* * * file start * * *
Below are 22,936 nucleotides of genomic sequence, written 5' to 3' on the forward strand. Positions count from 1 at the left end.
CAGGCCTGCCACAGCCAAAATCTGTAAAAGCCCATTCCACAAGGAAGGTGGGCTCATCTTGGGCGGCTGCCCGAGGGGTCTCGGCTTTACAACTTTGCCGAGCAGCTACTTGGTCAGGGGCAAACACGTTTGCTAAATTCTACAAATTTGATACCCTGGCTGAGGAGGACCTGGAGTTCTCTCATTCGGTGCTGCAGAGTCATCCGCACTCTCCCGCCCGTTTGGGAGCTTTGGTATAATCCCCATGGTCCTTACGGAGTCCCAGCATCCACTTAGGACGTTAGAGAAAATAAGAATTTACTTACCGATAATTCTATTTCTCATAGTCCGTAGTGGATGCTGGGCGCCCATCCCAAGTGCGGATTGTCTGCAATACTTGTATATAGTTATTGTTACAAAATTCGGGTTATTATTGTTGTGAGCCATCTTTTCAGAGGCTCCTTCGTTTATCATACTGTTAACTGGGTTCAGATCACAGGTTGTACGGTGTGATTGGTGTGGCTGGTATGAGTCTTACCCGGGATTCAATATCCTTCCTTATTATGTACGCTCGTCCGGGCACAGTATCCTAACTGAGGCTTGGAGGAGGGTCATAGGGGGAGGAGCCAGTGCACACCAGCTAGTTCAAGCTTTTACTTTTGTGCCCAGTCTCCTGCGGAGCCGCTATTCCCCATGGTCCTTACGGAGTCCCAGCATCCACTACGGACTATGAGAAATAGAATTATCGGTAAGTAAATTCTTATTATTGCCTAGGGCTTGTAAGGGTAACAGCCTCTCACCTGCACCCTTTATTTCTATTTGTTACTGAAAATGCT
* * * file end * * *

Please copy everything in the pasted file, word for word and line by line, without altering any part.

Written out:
Below are 22,936 nucleotides of genomic sequence, written 5' to 3' on the forward strand. Positions count from 1 at the left end.
CAGGCCTGCCACAGCCAAAATCTGTAAAAGCCCATTCCACAAGGAAGGTGGGCTCATCTTGGGCGGCTGCCCGAGGGGTCTCGGCTTTACAACTTTGCCGAGCAGCTACTTGGTCAGGGGCAAACACGTTTGCTAAATTCTACAAATTTGATACCCTGGCTGAGGAGGACCTGGAGTTCTCTCATTCGGTGCTGCAGAGTCATCCGCACTCTCCCGCCCGTTTGGGAGCTTTGGTATAATCCCCATGGTCCTTACGGAGTCCCAGCATCCACTTAGGACGTTAGAGAAAATAAGAATTTACTTACCGATAATTCTATTTCTCATAGTCCGTAGTGGATGCTGGGCGCCCATCCCAAGTGCGGATTGTCTGCAATACTTGTATATAGTTATTGTTACAAAATTCGGGTTATTATTGTTGTGAGCCATCTTTTCAGAGGCTCCTTCGTTTATCATACTGTTAACTGGGTTCAGATCACAGGTTGTACGGTGTGATTGGTGTGGCTGGTATGAGTCTTACCCGGGATTCAATATCCTTCCTTATTATGTACGCTCGTCCGGGCACAGTATCCTAACTGAGGCTTGGAGGAGGGTCATAGGGGGAGGAGCCAGTGCACACCAGCTAGTTCAAGCTTTTACTTTTGTGCCCAGTCTCCTGCGGAGCCGCTATTCCCCATGGTCCTTACGGAGTCCCAGCATCCACTACGGACTATGAGAAATAGAATTATCGGTAAGTAAATTCTTATTATTGCCTAGGGCTTGTAAGGGTAACAGCCTCTCACCTGCACCCTTTATTTCTATTTGTTACTGAAAATGCT